Stocks were higher Monday, and Treasury yields were also higher ahead of Tuesday’s CPI report. Bond yields move opposite price. The 2-year note yield, which most reflects Fed policy, jumped to 4.39% Monday, up 0.06 of a percentage point.

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Fed Chairman Jerome Powell holds his regular post meeting press conference Wednesday at 2:30 p.m. ET, a half hour after the Fed releases its policy statement and its latest economic and interest rate forecasts.

“I think it will be another benign print. I’m pretty neutral on this report,” said Aneta Markowska, chief financial economist at Jefferies. “It feels like that risks are asymmetrically skewed toward the high side. I think if you get a higher print, I think the [stock] sell-off is disproportionately stronger.”

Markets will be largely focused on inflation coming from services, excluding real estate, since Powell highlighted that recently.

“Powell pretty much told us last week that we know core goods will continue to slow. We know housing will eventually slow as the decline in market rents eventually comes through. The one piece we don’t have confidence in slowing is core services ex-housing,” said Markowska.

The Jefferies economist said that component of the inflation report is key, since it includes the areas that are driven by wage inflation, like transportation, medical services, education and recreation. She said core goods inflation should slow, and some price inflation in services will show signs of abating. Hotel rates are one area where inflation could slow, and economists expect pandemic-related price jumps should continue to unwind, including in used automobiles.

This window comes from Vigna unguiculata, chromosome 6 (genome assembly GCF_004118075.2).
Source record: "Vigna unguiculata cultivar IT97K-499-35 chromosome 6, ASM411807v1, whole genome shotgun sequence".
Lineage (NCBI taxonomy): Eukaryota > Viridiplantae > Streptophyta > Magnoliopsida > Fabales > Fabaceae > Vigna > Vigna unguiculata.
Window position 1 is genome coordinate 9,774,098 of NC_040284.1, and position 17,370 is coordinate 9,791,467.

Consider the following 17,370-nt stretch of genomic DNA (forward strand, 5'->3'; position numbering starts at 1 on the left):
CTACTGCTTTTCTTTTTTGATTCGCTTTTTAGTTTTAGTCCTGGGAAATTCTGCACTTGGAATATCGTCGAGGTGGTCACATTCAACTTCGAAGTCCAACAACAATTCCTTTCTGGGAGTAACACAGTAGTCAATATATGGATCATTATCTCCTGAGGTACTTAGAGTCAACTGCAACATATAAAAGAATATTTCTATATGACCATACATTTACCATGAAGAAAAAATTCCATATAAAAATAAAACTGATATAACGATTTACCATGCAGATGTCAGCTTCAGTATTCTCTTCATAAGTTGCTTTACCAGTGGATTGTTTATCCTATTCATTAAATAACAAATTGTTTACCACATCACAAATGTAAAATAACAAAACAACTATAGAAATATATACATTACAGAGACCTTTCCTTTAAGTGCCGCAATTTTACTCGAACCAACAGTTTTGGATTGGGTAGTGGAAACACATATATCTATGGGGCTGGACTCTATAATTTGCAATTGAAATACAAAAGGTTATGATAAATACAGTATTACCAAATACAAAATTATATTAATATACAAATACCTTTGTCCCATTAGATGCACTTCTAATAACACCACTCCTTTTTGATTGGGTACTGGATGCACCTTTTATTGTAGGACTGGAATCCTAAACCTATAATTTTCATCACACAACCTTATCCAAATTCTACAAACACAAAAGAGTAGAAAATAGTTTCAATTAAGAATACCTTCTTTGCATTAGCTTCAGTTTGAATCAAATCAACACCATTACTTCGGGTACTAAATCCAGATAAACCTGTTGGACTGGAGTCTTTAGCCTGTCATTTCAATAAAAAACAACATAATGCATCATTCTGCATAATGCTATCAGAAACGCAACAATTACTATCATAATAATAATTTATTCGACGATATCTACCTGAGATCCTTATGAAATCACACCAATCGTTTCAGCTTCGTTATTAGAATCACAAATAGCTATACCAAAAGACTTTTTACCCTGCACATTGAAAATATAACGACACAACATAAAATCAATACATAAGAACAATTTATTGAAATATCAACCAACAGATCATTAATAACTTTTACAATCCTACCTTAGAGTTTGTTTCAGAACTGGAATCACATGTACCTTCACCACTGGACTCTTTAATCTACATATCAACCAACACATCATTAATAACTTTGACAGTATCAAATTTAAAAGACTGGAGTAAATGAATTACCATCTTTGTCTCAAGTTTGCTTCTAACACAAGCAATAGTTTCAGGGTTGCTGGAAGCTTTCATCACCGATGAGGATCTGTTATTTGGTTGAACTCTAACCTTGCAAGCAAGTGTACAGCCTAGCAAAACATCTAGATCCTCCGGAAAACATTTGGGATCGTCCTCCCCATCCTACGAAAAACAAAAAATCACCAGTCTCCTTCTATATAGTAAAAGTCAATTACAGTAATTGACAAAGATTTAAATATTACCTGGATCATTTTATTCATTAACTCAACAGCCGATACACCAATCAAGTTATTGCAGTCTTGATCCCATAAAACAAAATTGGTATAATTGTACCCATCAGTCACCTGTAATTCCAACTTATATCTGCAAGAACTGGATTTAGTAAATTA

Why everyone is so obsessed with inflation

“We know it’s going to be better inflation data. It’s going to be cooler. That’s great, but it’s going to be about getting down into a lot of details to see where there is inflation and where there isn’t,” said Diane Swonk, chief economist at KPMG. Swonk said the data is unlikely to be reflected in the Fed’s quarterly forecasts, expected Wednesday afternoon. But a hotter or weaker number could still influence other communications from the Fed.

“They will have already pulled it apart by the time they meet. They will be discussing it,” said Swonk. “It could shade the tenor, the nuance with which Powell delivers his press conference.”

Swonk said the data could continue to be noisy and inconclusive about where inflation is going.

“Unfortunately, it will be less definitive than we would like because we know there are some distortions in it,” she said. “The more important issue is whether there is something happening in that non-shelter service component that is more systemic than what the Fed is looking at.”

Swonk said it will important to see whether there is a significant downward movement or inflation is plateauing, which would also be positive compared to rising prices.

“We’re going to look at the things that are most dependent on wages,” she said. “It means looking at everything from restaurant costs, hospitality to hotel rooms, hair cuts and personal care.”

Areas where there was the most inflation, like energy, should continue to cool off. Energy was up 1.8% in October.

401(k) hardship withdrawals hit all-time high, Vanguard says

Thomas Barwick | Stone | Getty Images